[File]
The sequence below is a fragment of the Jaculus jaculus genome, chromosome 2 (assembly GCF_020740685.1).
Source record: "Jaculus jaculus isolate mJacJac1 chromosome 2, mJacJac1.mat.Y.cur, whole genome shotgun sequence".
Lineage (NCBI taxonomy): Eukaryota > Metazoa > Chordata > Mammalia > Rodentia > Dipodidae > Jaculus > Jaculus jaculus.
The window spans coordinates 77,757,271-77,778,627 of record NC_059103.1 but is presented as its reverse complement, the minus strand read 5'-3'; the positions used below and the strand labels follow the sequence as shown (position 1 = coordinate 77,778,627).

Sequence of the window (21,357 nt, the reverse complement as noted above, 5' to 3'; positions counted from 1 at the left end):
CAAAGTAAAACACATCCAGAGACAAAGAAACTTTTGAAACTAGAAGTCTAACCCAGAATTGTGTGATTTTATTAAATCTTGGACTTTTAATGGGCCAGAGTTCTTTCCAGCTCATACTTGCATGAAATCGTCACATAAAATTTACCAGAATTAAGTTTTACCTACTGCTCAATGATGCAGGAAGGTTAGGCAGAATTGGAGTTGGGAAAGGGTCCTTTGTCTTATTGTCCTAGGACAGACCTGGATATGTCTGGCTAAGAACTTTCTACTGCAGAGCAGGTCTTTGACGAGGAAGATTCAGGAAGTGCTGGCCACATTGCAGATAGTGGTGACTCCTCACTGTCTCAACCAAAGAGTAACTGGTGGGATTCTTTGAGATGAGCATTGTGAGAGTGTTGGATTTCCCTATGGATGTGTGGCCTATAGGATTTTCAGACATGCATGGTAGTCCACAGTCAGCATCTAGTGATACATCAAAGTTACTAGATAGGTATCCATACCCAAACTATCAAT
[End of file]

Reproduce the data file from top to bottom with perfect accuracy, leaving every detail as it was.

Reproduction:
The sequence below is a fragment of the Jaculus jaculus genome, chromosome 2 (assembly GCF_020740685.1).
Source record: "Jaculus jaculus isolate mJacJac1 chromosome 2, mJacJac1.mat.Y.cur, whole genome shotgun sequence".
Lineage (NCBI taxonomy): Eukaryota > Metazoa > Chordata > Mammalia > Rodentia > Dipodidae > Jaculus > Jaculus jaculus.
The window spans coordinates 77,757,271-77,778,627 of record NC_059103.1 but is presented as its reverse complement, the minus strand read 5'-3'; the positions used below and the strand labels follow the sequence as shown (position 1 = coordinate 77,778,627).

Sequence of the window (21,357 nt, the reverse complement as noted above, 5' to 3'; positions counted from 1 at the left end):
CAAAGTAAAACACATCCAGAGACAAAGAAACTTTTGAAACTAGAAGTCTAACCCAGAATTGTGTGATTTTATTAAATCTTGGACTTTTAATGGGCCAGAGTTCTTTCCAGCTCATACTTGCATGAAATCGTCACATAAAATTTACCAGAATTAAGTTTTACCTACTGCTCAATGATGCAGGAAGGTTAGGCAGAATTGGAGTTGGGAAAGGGTCCTTTGTCTTATTGTCCTAGGACAGACCTGGATATGTCTGGCTAAGAACTTTCTACTGCAGAGCAGGTCTTTGACGAGGAAGATTCAGGAAGTGCTGGCCACATTGCAGATAGTGGTGACTCCTCACTGTCTCAACCAAAGAGTAACTGGTGGGATTCTTTGAGATGAGCATTGTGAGAGTGTTGGATTTCCCTATGGATGTGTGGCCTATAGGATTTTCAGACATGCATGGTAGTCCACAGTCAGCATCTAGTGATACATCAAAGTTACTAGATAGGTATCCATACCCAAACTATCAAT